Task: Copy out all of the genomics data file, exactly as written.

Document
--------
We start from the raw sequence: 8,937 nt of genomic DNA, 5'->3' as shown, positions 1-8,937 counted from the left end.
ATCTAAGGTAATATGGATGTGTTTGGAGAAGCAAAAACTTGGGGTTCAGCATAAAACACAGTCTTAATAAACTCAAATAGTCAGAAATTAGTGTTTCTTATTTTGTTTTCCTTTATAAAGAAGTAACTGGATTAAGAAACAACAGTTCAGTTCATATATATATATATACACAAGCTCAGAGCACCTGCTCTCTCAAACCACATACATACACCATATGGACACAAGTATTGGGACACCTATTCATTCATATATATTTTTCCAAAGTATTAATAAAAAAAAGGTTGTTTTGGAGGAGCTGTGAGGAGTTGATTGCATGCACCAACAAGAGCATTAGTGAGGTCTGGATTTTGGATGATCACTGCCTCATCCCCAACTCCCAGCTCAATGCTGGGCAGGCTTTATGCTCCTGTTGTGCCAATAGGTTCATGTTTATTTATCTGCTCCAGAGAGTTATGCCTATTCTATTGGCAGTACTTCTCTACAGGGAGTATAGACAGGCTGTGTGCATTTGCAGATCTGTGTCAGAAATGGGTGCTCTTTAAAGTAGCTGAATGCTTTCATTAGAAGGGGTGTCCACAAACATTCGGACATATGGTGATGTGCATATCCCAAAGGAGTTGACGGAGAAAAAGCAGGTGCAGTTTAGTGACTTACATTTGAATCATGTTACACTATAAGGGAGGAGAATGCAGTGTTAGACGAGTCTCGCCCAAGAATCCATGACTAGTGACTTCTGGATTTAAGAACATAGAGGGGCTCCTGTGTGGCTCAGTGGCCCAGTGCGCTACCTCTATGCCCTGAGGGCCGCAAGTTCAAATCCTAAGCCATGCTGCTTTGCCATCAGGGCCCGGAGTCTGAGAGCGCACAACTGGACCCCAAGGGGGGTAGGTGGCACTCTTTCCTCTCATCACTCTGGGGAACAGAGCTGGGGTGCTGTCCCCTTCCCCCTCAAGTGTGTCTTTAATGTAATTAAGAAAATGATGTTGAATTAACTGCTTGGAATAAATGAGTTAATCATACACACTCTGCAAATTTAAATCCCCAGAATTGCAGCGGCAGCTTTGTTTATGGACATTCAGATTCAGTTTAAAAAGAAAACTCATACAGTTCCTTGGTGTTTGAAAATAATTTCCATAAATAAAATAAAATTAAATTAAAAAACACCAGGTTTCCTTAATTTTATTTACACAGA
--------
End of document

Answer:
We start from the raw sequence: 8,937 nt of genomic DNA, 5'->3' as shown, positions 1-8,937 counted from the left end.
ATCTAAGGTAATATGGATGTGTTTGGAGAAGCAAAAACTTGGGGTTCAGCATAAAACACAGTCTTAATAAACTCAAATAGTCAGAAATTAGTGTTTCTTATTTTGTTTTCCTTTATAAAGAAGTAACTGGATTAAGAAACAACAGTTCAGTTCATATATATATATATACACAAGCTCAGAGCACCTGCTCTCTCAAACCACATACATACACCATATGGACACAAGTATTGGGACACCTATTCATTCATATATATTTTTCCAAAGTATTAATAAAAAAAAGGTTGTTTTGGAGGAGCTGTGAGGAGTTGATTGCATGCACCAACAAGAGCATTAGTGAGGTCTGGATTTTGGATGATCACTGCCTCATCCCCAACTCCCAGCTCAATGCTGGGCAGGCTTTATGCTCCTGTTGTGCCAATAGGTTCATGTTTATTTATCTGCTCCAGAGAGTTATGCCTATTCTATTGGCAGTACTTCTCTACAGGGAGTATAGACAGGCTGTGTGCATTTGCAGATCTGTGTCAGAAATGGGTGCTCTTTAAAGTAGCTGAATGCTTTCATTAGAAGGGGTGTCCACAAACATTCGGACATATGGTGATGTGCATATCCCAAAGGAGTTGACGGAGAAAAAGCAGGTGCAGTTTAGTGACTTACATTTGAATCATGTTACACTATAAGGGAGGAGAATGCAGTGTTAGACGAGTCTCGCCCAAGAATCCATGACTAGTGACTTCTGGATTTAAGAACATAGAGGGGCTCCTGTGTGGCTCAGTGGCCCAGTGCGCTACCTCTATGCCCTGAGGGCCGCAAGTTCAAATCCTAAGCCATGCTGCTTTGCCATCAGGGCCCGGAGTCTGAGAGCGCACAACTGGACCCCAAGGGGGGTAGGTGGCACTCTTTCCTCTCATCACTCTGGGGAACAGAGCTGGGGTGCTGTCCCCTTCCCCCTCAAGTGTGTCTTTAATGTAATTAAGAAAATGATGTTGAATTAACTGCTTGGAATAAATGAGTTAATCATACACACTCTGCAAATTTAAATCCCCAGAATTGCAGCGGCAGCTTTGTTTATGGACATTCAGATTCAGTTTAAAAAGAAAACTCATACAGTTCCTTGGTGTTTGAAAATAATTTCCATAAATAAAATAAAATTAAATTAAAAAACACCAGGTTTCCTTAATTTTATTTACACAGA